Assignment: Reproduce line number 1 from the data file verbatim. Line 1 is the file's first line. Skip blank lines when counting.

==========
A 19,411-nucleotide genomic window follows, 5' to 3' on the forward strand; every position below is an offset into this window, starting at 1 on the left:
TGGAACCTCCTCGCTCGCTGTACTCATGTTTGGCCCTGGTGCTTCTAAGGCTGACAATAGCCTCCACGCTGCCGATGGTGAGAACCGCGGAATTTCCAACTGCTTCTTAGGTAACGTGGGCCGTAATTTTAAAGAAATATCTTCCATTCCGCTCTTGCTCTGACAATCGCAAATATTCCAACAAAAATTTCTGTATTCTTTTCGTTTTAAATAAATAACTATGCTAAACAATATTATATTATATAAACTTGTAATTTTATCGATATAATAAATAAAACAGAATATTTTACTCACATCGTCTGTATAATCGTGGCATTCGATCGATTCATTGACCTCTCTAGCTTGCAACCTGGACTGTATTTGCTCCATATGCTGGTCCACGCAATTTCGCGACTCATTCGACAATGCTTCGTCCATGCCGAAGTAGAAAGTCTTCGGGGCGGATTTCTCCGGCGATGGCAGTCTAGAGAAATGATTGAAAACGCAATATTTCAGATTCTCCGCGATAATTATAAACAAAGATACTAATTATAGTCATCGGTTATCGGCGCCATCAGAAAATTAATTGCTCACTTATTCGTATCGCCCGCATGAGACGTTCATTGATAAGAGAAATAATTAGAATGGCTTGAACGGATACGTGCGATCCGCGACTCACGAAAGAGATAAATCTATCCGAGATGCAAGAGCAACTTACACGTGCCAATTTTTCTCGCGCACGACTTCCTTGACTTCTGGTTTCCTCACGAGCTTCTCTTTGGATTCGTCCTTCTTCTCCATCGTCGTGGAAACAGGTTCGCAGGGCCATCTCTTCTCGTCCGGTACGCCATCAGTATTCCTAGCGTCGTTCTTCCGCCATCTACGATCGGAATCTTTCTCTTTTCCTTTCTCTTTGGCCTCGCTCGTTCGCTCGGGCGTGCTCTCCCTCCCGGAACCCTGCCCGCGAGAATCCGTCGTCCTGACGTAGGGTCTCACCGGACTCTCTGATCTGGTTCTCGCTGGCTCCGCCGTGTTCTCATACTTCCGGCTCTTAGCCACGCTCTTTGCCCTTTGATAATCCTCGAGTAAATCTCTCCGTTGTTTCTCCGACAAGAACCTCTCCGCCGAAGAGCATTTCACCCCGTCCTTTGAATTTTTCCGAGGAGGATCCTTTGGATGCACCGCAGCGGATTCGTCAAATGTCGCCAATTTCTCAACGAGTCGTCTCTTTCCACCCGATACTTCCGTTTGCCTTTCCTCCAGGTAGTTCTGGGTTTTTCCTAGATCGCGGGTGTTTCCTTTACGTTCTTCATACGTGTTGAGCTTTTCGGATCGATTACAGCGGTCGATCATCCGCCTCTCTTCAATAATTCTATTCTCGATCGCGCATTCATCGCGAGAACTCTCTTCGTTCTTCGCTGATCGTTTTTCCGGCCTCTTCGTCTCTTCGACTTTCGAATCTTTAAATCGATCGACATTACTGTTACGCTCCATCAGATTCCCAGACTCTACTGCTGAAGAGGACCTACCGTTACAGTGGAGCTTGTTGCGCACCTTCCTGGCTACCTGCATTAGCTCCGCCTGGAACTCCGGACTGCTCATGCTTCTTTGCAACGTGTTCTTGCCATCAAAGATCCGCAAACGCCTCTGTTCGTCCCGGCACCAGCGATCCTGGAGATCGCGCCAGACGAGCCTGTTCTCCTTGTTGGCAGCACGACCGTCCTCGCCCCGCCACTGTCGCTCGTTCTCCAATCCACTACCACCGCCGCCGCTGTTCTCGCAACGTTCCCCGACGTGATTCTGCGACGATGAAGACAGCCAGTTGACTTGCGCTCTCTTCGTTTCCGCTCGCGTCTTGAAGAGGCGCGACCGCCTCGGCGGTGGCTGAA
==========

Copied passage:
A 19,411-nucleotide genomic window follows, 5' to 3' on the forward strand; every position below is an offset into this window, starting at 1 on the left: